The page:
Finweek English Edition - - COVER STORY -

Based on data from the US Cen­sus Busi­ness Dy­nam­ics Statis­tics, the Kauffman Foun­da­tion study’s au­thors eval­u­ated the Start-Up Visa’s job cre­ation po­ten­tial un­der three pos­si­ble sce­nar­ios:

If Start- Up Visas were avail­able in 2014, 75 000 would be filled, and af­ter four years, 37 108 firms would still be op­er­at­ing.

Af­ter 10 years, nearly 100 000 com­pa­nies will have reached four years and aged out of the visa pro­gramme. New com­pa­nies also would have been added over the 10-year pe­riod, grow­ing the de­nom­i­na­tor of new firms by more than the num­ber of avail­able visas. Com­pa­nies founded by Start-Up Visa hold­ers would cre­ate be­tween 500 000 and 889 000 jobs, equat­ing to 0.5% to al­most 1% of GDP, re­spec­tively.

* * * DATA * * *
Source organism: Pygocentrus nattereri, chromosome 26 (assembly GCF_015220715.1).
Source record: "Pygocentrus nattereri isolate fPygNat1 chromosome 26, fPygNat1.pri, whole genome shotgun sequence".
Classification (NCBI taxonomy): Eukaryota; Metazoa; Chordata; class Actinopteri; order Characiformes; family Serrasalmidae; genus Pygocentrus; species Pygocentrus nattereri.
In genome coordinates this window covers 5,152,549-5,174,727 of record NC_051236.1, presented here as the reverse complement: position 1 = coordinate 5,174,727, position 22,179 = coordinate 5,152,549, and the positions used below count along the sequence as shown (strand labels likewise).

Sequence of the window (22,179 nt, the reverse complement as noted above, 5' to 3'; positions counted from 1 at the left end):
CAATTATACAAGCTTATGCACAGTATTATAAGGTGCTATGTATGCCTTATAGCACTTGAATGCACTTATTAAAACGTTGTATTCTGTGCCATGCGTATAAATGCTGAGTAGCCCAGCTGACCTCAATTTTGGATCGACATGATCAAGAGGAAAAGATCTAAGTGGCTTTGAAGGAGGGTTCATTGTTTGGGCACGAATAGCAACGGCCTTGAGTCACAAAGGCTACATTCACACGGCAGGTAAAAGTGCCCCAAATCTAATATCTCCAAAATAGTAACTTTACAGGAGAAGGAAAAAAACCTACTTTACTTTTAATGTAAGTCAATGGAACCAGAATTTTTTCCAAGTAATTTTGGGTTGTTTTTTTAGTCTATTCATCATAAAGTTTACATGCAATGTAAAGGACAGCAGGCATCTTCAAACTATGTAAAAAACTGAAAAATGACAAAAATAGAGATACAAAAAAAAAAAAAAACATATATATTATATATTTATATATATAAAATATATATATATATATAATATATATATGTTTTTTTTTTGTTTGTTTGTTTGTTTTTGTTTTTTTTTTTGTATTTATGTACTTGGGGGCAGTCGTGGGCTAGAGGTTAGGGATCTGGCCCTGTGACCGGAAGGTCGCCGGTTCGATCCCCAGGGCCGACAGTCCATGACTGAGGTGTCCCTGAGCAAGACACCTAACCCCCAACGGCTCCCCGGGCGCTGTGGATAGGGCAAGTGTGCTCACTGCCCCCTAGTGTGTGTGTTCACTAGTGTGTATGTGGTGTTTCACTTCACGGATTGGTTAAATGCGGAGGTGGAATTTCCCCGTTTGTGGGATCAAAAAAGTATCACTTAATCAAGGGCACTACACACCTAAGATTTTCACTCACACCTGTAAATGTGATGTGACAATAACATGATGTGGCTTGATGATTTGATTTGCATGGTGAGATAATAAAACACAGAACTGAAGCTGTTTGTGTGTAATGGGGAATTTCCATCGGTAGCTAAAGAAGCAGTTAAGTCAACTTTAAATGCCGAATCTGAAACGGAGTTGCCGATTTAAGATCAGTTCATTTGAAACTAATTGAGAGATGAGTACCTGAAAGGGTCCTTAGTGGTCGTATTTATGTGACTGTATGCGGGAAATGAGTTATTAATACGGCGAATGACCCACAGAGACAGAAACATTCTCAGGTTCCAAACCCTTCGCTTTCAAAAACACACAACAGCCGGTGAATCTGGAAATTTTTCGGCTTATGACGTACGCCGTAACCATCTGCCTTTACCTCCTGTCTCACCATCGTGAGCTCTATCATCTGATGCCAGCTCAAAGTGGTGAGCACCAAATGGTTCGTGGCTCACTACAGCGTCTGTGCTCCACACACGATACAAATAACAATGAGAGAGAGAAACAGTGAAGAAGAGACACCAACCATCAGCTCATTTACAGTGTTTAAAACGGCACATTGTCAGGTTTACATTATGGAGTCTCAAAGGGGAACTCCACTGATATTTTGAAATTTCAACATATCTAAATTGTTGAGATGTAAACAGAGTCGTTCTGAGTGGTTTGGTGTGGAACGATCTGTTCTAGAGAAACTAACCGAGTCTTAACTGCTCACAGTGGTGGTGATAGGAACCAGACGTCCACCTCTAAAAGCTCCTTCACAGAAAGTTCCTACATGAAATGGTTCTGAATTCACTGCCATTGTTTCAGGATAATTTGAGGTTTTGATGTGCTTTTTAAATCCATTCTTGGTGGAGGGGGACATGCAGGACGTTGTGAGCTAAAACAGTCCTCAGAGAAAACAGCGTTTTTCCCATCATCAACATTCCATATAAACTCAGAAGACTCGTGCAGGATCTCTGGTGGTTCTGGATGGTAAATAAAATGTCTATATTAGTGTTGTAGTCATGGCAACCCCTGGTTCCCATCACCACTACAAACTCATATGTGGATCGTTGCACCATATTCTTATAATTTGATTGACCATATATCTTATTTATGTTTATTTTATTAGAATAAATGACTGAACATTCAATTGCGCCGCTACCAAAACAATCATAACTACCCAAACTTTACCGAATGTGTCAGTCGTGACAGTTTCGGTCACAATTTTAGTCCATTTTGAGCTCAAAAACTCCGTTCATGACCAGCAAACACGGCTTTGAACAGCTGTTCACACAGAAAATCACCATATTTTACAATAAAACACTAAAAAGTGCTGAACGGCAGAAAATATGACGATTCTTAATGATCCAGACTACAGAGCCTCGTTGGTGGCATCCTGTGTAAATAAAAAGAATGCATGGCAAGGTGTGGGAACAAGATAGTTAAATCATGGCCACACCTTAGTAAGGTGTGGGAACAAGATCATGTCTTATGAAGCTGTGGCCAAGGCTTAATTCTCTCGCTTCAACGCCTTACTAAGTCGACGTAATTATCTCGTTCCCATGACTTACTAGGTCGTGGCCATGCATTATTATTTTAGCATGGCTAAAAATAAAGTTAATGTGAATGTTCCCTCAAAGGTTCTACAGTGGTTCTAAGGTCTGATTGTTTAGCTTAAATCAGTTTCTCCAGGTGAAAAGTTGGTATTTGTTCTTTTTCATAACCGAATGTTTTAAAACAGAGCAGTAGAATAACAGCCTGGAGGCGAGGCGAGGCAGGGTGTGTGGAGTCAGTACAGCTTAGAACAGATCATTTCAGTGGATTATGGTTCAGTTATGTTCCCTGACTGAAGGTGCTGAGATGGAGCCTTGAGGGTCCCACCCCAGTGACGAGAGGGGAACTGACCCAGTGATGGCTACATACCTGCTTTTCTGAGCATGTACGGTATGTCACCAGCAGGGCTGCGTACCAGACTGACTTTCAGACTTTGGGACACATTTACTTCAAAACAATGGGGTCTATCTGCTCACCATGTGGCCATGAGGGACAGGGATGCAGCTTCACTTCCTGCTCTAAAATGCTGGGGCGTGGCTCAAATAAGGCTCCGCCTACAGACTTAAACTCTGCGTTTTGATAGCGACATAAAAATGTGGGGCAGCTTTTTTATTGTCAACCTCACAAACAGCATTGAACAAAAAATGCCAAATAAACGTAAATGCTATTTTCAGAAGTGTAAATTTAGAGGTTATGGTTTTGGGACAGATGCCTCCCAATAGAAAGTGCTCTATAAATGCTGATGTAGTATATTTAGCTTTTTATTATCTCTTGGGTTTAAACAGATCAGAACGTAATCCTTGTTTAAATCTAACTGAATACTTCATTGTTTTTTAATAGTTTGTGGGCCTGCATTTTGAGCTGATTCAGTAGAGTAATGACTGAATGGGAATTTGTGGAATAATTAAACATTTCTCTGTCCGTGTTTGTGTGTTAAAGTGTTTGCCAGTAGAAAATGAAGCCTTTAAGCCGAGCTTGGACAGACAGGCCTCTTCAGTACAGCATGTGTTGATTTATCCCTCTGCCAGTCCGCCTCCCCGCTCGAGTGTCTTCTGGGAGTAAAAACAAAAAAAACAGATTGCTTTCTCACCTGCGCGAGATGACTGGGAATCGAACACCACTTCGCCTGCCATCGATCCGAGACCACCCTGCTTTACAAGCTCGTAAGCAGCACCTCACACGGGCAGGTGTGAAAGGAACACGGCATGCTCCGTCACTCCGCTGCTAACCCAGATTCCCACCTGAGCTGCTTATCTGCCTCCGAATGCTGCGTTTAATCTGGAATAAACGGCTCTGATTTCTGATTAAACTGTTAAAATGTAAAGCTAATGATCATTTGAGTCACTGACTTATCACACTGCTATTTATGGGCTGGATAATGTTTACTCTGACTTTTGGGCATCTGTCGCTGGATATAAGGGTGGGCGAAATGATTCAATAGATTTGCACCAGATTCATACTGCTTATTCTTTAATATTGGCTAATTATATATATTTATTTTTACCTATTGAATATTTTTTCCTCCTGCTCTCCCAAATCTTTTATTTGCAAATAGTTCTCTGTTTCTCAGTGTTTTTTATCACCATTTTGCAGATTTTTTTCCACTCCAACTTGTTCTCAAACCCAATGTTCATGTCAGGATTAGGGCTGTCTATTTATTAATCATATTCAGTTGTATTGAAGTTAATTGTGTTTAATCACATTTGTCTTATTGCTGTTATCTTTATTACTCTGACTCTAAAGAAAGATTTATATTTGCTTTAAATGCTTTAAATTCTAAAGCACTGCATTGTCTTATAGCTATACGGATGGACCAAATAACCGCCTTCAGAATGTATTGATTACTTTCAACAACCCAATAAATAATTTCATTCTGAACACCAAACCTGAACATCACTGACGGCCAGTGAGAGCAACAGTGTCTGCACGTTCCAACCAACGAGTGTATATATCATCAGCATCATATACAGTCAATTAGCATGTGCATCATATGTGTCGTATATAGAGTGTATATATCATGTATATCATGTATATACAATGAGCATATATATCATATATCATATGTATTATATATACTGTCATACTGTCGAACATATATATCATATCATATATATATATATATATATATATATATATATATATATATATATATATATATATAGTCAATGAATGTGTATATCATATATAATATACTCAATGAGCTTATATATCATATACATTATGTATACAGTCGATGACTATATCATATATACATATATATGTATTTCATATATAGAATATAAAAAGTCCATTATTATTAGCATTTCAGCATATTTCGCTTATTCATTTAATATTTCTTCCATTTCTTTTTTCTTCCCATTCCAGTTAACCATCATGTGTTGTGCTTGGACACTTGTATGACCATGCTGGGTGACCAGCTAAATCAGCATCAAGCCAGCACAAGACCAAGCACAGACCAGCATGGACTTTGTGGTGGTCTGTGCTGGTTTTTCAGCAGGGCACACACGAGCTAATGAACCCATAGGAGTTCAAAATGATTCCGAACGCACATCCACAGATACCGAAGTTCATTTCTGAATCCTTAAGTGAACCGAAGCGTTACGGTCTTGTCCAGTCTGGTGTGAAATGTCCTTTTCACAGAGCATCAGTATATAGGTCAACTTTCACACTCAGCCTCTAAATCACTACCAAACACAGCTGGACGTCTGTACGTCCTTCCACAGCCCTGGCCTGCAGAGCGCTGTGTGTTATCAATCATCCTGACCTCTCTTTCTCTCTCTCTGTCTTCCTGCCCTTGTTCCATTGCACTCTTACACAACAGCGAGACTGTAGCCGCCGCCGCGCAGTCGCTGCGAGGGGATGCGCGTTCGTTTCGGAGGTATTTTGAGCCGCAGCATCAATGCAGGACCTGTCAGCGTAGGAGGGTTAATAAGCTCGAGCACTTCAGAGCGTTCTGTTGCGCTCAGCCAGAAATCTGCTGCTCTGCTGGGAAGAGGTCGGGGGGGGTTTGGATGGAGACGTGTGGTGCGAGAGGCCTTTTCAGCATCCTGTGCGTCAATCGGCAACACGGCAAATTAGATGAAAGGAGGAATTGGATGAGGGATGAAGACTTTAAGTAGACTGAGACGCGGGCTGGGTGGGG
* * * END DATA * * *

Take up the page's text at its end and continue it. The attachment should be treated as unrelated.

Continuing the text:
The third sce­nario as­sumes that half of the age four firms would be tech­nol­ogy and en­gi­neer­ing firms es­tab­lished by H-1B hold­ers, who typ­i­cally are em­ployed in the sci­ence, tech­nol­ogy and en­gi­neer­ing sec­tors. Pre­vi­ous re­search has shown that im­mi­grant­founded tech­nol­ogy and en­gi­neer­ing start-ups em­ploy an av­er­age of 21.37 peo­ple per firm. This sce­nario would cre­ate, at min­i­mum, 1.6m jobs over 10 years, or 1.6% of GDP, among com­pa­nies that age out of the Start-Up Visa pro­gramme.


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